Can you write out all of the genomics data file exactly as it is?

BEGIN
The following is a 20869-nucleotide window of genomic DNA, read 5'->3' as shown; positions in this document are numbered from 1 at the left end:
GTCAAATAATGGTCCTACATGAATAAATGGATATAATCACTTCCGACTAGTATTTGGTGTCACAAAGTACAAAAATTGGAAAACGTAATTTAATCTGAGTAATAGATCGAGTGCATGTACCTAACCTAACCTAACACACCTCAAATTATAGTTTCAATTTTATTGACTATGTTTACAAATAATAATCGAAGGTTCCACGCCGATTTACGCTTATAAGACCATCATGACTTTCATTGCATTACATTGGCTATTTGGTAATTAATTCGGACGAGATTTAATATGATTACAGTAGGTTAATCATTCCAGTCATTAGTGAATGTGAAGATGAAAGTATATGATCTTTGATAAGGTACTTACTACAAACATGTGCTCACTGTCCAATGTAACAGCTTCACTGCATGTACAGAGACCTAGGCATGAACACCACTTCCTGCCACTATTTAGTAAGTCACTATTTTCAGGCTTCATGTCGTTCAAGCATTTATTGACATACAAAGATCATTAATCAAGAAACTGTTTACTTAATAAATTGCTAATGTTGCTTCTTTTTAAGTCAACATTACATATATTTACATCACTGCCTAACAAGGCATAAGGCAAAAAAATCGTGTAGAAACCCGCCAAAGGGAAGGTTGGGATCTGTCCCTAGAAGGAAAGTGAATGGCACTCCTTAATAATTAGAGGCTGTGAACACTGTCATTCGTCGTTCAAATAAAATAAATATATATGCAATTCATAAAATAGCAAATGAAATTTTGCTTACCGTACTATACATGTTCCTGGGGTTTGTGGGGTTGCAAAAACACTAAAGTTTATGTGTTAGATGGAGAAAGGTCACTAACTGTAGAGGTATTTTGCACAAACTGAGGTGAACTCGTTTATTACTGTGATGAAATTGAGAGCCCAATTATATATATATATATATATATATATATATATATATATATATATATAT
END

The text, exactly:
The following is a 20869-nucleotide window of genomic DNA, read 5'->3' as shown; positions in this document are numbered from 1 at the left end:
GTCAAATAATGGTCCTACATGAATAAATGGATATAATCACTTCCGACTAGTATTTGGTGTCACAAAGTACAAAAATTGGAAAACGTAATTTAATCTGAGTAATAGATCGAGTGCATGTACCTAACCTAACCTAACACACCTCAAATTATAGTTTCAATTTTATTGACTATGTTTACAAATAATAATCGAAGGTTCCACGCCGATTTACGCTTATAAGACCATCATGACTTTCATTGCATTACATTGGCTATTTGGTAATTAATTCGGACGAGATTTAATATGATTACAGTAGGTTAATCATTCCAGTCATTAGTGAATGTGAAGATGAAAGTATATGATCTTTGATAAGGTACTTACTACAAACATGTGCTCACTGTCCAATGTAACAGCTTCACTGCATGTACAGAGACCTAGGCATGAACACCACTTCCTGCCACTATTTAGTAAGTCACTATTTTCAGGCTTCATGTCGTTCAAGCATTTATTGACATACAAAGATCATTAATCAAGAAACTGTTTACTTAATAAATTGCTAATGTTGCTTCTTTTTAAGTCAACATTACATATATTTACATCACTGCCTAACAAGGCATAAGGCAAAAAAATCGTGTAGAAACCCGCCAAAGGGAAGGTTGGGATCTGTCCCTAGAAGGAAAGTGAATGGCACTCCTTAATAATTAGAGGCTGTGAACACTGTCATTCGTCGTTCAAATAAAATAAATATATATGCAATTCATAAAATAGCAAATGAAATTTTGCTTACCGTACTATACATGTTCCTGGGGTTTGTGGGGTTGCAAAAACACTAAAGTTTATGTGTTAGATGGAGAAAGGTCACTAACTGTAGAGGTATTTTGCACAAACTGAGGTGAACTCGTTTATTACTGTGATGAAATTGAGAGCCCAATTATATATATATATATATATATATATATATATATATATATATATATAT